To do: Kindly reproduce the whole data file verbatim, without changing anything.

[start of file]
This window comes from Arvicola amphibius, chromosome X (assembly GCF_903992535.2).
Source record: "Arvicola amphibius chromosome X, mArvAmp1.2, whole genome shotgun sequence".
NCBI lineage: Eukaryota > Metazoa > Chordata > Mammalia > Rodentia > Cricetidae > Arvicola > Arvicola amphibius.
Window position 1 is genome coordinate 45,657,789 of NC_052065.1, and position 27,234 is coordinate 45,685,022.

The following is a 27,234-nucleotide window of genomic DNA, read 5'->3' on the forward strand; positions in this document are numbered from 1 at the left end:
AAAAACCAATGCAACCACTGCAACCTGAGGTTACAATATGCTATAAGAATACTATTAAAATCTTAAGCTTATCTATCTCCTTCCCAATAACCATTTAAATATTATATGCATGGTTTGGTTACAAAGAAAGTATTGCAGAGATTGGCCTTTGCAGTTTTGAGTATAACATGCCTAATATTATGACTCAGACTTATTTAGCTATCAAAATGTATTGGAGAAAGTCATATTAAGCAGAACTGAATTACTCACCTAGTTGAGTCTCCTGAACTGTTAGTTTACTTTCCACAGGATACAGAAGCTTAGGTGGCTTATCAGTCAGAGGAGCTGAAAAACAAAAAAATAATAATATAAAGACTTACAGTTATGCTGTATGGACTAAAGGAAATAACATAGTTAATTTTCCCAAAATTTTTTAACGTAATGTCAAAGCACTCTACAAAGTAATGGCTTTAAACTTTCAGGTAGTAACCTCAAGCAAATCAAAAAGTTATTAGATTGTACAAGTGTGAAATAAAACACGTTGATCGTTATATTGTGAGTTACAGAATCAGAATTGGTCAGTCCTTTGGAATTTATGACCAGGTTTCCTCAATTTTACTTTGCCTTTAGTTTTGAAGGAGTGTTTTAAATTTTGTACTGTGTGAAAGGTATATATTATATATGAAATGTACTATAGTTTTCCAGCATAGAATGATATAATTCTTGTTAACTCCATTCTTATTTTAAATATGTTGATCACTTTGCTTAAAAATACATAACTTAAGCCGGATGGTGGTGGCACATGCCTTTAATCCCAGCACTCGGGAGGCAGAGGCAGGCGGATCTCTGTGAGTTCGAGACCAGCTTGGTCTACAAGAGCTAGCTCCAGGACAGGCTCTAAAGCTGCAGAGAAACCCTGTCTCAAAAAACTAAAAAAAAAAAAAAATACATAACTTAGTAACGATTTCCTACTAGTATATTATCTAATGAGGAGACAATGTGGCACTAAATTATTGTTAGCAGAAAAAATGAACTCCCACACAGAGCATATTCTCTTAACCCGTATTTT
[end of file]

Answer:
This window comes from Arvicola amphibius, chromosome X (assembly GCF_903992535.2).
Source record: "Arvicola amphibius chromosome X, mArvAmp1.2, whole genome shotgun sequence".
NCBI lineage: Eukaryota > Metazoa > Chordata > Mammalia > Rodentia > Cricetidae > Arvicola > Arvicola amphibius.
Window position 1 is genome coordinate 45,657,789 of NC_052065.1, and position 27,234 is coordinate 45,685,022.

The following is a 27,234-nucleotide window of genomic DNA, read 5'->3' on the forward strand; positions in this document are numbered from 1 at the left end:
AAAAACCAATGCAACCACTGCAACCTGAGGTTACAATATGCTATAAGAATACTATTAAAATCTTAAGCTTATCTATCTCCTTCCCAATAACCATTTAAATATTATATGCATGGTTTGGTTACAAAGAAAGTATTGCAGAGATTGGCCTTTGCAGTTTTGAGTATAACATGCCTAATATTATGACTCAGACTTATTTAGCTATCAAAATGTATTGGAGAAAGTCATATTAAGCAGAACTGAATTACTCACCTAGTTGAGTCTCCTGAACTGTTAGTTTACTTTCCACAGGATACAGAAGCTTAGGTGGCTTATCAGTCAGAGGAGCTGAAAAACAAAAAAATAATAATATAAAGACTTACAGTTATGCTGTATGGACTAAAGGAAATAACATAGTTAATTTTCCCAAAATTTTTTAACGTAATGTCAAAGCACTCTACAAAGTAATGGCTTTAAACTTTCAGGTAGTAACCTCAAGCAAATCAAAAAGTTATTAGATTGTACAAGTGTGAAATAAAACACGTTGATCGTTATATTGTGAGTTACAGAATCAGAATTGGTCAGTCCTTTGGAATTTATGACCAGGTTTCCTCAATTTTACTTTGCCTTTAGTTTTGAAGGAGTGTTTTAAATTTTGTACTGTGTGAAAGGTATATATTATATATGAAATGTACTATAGTTTTCCAGCATAGAATGATATAATTCTTGTTAACTCCATTCTTATTTTAAATATGTTGATCACTTTGCTTAAAAATACATAACTTAAGCCGGATGGTGGTGGCACATGCCTTTAATCCCAGCACTCGGGAGGCAGAGGCAGGCGGATCTCTGTGAGTTCGAGACCAGCTTGGTCTACAAGAGCTAGCTCCAGGACAGGCTCTAAAGCTGCAGAGAAACCCTGTCTCAAAAAACTAAAAAAAAAAAAAAATACATAACTTAGTAACGATTTCCTACTAGTATATTATCTAATGAGGAGACAATGTGGCACTAAATTATTGTTAGCAGAAAAAATGAACTCCCACACAGAGCATATTCTCTTAACCCGTATTTT